Rich Lowry, the editor of National Review, in Outlook last week: The United States "is indeed, as conservatives have been insisting in recent days, a center-right country." On election night, former Bush guru Karl Rove opined on Fox News, "Barack Obama understands this is a center-right country, and he smartly and wisely ran a campaign that emphasized it." And it’s not just conservative pundits and operatives singing this song. Take Newsweek editor Jon Meacham, who wrote an Oct. 27 cover essay entitled "America the Conservative," which argued that Obama will have to "govern a center-right nation" that "is more instinctively conservative than it is liberal." The only problem: It isn’t true. Or at least, not anymore.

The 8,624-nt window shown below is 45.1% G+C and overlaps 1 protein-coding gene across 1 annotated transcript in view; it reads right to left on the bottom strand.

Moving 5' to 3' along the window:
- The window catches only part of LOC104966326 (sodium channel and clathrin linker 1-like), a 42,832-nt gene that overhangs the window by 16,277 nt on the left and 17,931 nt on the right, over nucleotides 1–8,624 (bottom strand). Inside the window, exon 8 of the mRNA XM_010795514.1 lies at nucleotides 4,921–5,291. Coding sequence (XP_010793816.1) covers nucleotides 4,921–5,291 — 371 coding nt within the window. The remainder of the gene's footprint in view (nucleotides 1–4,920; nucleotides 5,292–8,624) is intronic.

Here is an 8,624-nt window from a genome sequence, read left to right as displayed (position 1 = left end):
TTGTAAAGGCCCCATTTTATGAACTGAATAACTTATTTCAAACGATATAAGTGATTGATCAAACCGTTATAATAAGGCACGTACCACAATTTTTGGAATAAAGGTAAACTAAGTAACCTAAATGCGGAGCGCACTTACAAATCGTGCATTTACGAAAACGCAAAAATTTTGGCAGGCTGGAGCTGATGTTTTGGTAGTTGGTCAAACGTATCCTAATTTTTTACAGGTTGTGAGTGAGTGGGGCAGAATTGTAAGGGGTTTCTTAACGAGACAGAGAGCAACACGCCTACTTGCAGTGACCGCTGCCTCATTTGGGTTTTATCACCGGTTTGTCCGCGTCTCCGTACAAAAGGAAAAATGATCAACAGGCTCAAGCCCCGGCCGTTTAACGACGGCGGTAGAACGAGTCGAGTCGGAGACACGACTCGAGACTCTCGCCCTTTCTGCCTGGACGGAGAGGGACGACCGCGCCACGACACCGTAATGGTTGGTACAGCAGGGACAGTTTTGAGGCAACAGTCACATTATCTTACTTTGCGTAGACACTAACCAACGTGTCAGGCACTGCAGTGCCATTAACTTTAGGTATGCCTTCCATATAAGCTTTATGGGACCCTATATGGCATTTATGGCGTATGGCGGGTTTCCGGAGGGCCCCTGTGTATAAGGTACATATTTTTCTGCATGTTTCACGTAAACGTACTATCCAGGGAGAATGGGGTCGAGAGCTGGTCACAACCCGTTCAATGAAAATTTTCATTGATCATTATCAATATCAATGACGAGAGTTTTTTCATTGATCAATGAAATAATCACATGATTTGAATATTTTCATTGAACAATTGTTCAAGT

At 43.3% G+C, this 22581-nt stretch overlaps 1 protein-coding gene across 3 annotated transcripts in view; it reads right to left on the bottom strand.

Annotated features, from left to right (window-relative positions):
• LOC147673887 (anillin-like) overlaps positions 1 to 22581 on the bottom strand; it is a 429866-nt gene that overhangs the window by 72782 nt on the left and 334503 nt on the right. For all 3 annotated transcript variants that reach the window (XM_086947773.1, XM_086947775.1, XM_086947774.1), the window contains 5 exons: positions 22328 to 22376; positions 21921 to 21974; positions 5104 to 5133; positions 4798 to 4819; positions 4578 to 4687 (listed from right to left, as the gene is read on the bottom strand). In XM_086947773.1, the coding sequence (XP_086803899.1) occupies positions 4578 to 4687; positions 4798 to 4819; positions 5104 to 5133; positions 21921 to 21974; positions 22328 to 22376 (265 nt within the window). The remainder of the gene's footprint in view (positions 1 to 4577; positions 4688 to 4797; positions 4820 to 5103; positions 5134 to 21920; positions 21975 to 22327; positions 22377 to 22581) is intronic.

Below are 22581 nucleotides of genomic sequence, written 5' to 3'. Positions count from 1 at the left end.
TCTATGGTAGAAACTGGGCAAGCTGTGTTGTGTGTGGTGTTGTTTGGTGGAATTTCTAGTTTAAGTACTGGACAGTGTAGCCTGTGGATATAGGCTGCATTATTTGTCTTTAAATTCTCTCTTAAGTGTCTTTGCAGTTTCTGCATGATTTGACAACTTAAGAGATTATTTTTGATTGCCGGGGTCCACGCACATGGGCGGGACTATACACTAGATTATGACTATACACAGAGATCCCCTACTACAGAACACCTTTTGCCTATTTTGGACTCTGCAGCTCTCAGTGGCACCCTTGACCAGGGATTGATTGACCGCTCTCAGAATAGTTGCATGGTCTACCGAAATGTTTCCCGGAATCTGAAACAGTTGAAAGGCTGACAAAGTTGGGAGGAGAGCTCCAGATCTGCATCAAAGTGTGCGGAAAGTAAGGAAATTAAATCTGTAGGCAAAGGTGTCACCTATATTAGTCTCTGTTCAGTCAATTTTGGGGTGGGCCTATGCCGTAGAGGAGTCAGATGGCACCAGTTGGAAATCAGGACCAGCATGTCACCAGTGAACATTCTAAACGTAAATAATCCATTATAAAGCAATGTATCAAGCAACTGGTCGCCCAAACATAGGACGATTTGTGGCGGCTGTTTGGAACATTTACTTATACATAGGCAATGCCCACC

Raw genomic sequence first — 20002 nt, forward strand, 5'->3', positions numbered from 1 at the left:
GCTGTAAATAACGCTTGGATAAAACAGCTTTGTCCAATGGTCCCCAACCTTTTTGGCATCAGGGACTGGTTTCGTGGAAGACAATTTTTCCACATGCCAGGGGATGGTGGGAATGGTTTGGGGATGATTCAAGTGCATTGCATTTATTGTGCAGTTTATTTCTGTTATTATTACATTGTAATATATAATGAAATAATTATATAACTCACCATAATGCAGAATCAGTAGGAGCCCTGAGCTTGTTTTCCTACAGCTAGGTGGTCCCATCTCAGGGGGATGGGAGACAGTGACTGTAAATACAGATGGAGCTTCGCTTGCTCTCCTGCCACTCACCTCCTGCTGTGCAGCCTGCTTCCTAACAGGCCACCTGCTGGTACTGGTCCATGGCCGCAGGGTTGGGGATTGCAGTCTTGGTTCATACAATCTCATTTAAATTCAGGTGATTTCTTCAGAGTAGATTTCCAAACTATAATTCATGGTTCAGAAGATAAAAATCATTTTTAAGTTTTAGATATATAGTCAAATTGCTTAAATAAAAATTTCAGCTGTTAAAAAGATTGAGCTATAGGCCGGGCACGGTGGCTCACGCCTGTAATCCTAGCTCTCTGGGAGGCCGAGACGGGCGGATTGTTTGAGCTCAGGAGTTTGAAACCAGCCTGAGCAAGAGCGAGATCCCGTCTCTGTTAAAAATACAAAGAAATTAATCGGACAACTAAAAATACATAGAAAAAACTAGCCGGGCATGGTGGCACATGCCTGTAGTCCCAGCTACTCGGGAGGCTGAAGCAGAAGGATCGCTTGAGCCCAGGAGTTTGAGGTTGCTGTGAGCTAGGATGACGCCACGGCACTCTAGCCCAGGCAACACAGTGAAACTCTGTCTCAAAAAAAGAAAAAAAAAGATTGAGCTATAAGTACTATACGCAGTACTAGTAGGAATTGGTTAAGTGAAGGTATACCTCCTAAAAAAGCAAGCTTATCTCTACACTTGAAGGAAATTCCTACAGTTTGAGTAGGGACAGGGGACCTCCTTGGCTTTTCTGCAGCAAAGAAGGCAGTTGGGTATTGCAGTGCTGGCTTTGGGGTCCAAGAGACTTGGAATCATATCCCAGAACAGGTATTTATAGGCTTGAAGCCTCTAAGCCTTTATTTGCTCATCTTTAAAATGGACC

Here’s the stark reality: It is now harder for the Republican presidential candidate to get to 50.1 percent than for the Democrat. My Hoover Institution colleague David Brady and Douglas Rivers of the research firm YouGovPolimetrix have been analyzing data from online interviews with 12,000 people in both 2004 and 2008. It shows an overall shift to the Democrats of six percentage points. As they write in the forthcoming edition of Policy Review, "The decline of Republican strength occurs by having strong Republicans become weak Republicans, weak Republicans becoming independents, and independents leaning more Democratic or even becoming Democrats." This is a portrait of an electorate moving from center-right to center-left.